Women’s Domestic Violence Court Advocacy Services botched tender process creates chaos


 

This week, Legal Aid advised that the tender process to appoint WDVCAS service providers for the period 1 November 2018 – 30 June 2020 had been discontinued in line with clause 24.1 of Part B – Conditions of Tendering in the tender documents.

The NSW Government has offered organisations which tendered to provide the services $2,500 for their wasted effort, up to a maximum of $5,000 in the case of joint venture arrangements.

What chaos! The Premier has reducing domestic violence recidivism as one of her key Priorities, however now we have the government spending around $50,000 in compensation to service organisations because her Ministers are too lazy to properly consult.

And guess who the responsible Minister is? None other than Pru Goward.

Under questioning at Budget Estimates, the Minister for the Prevention of Domestic Violence and Sexual Assault Pru Goward denied any detailed knowledge of the tender process, saying through her Departmental officers that the process was being managed by Legal Aid and not her department which is the funding agency for WDVCAS.

The botched process has seen Legal Aid NSW placed in the position of having to negotiate with existing WDVCAS service providers to extend current service agreements to cover the period from 1 November 2018 – 30 June 2020. These service agreement extensions will reflect current WDVCAS boundaries and funding levels.

The WDVCAS Tender process is yet another example of the chaotic implementation of the NSW Government’s domestic violence programs. In 2014, their disastrous Going Home Staying Home (GHSH) reforms cut $20 million from domestic violence specialist refuges and put it into general homelessness services. Since then there have been reports across the state of a consistent lack of capacity for women and children escaping domestic violence.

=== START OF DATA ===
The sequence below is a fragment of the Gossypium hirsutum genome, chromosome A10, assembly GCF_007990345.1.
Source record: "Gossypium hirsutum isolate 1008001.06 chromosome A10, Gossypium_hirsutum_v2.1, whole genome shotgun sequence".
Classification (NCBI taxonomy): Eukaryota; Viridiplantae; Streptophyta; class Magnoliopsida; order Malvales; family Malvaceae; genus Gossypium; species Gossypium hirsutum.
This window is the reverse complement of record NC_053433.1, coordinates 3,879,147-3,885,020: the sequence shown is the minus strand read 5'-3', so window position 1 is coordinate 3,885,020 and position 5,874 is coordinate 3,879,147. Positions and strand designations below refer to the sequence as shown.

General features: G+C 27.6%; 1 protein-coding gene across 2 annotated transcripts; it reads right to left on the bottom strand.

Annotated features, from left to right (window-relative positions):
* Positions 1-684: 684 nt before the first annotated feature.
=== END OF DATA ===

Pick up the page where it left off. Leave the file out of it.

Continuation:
The process for GHSH was widely criticised within the sector and the NSW Government had made commitments not to ram through reforms without consultation in the future. The WDVCAS tender process was conducted over an even shorter period than previously, and did not implement recommendations of the recent review into the service.

Shadow Minister for the Prevention of Domestic Violence and Sexual Assault Jenny Aitchison had raised concerns about aspects of the tenders including a reduction in the number of the existing 29 Court Advocacy Services to 26, foreshadowing significant changes to regional boundaries.  The WDVCAS currently only covers 117 of over 135 courts around the state where domestic violence cases are heard.

Ms Aitchison has previously drawn the issue of impacts of the NSW Government’s re-engineering of NSW Police which do not now align with the boundaries of the WDVCAS and Safety Action Meetings during consultations on the re-engineering however she was advised that by the Police Minister that there was no anticipated impact.

WDVCAS and the Safety Action Meetings are key components of the NSW Government’s signature safer Pathway Program. It is unclear how the government will address these boundary issues with the tender process no longer going ahead.

There were serious concerns about the funding arrangements for services, with some services claiming they would be underpaid in the first pro-rata year of the contract. When the Safer Pathway program was introduced, services experienced a 100% increase in workload with no additional funding. It took six months before the NSW Government provided a measly 20 percent increase to WDVCAS.

It is unclear how the NSW Government will negotiate any of the changes that had been included in the tender in response to the long awaited evaluation of the service.

Shadow Minister for Prevention of Domestic Violence and Sexual Assault and Acting Minister for Women Jenny Aitchison says

“The NSW Government has an appalling track record on dealing with domestic violence service providers. Not just with WDVCAS but women’s refuges, women’s health centres and other community based domestic violence specialist services.  While they have aborted this process, it’s another example of the complete lack of respect they have for the sector.

“The Berejiklian Government needs to consult properly with the sector on what its long term plans are for WDVCAS. In the short term it needs to work out how it will negotiate to deliver improvements in client services and funding in the existing contracts and what it’s going to do in the three contract areas where the existing service providers had not submitted a tender.

“WDVCAS needs significant investment and revising to complete the roll out of the NSW Government’s Safer Pathway program and to keep up with increasing levels of domestic violence, yet now it seems the services are back to square one.

It’s time for change!

 

 

Leave a Reply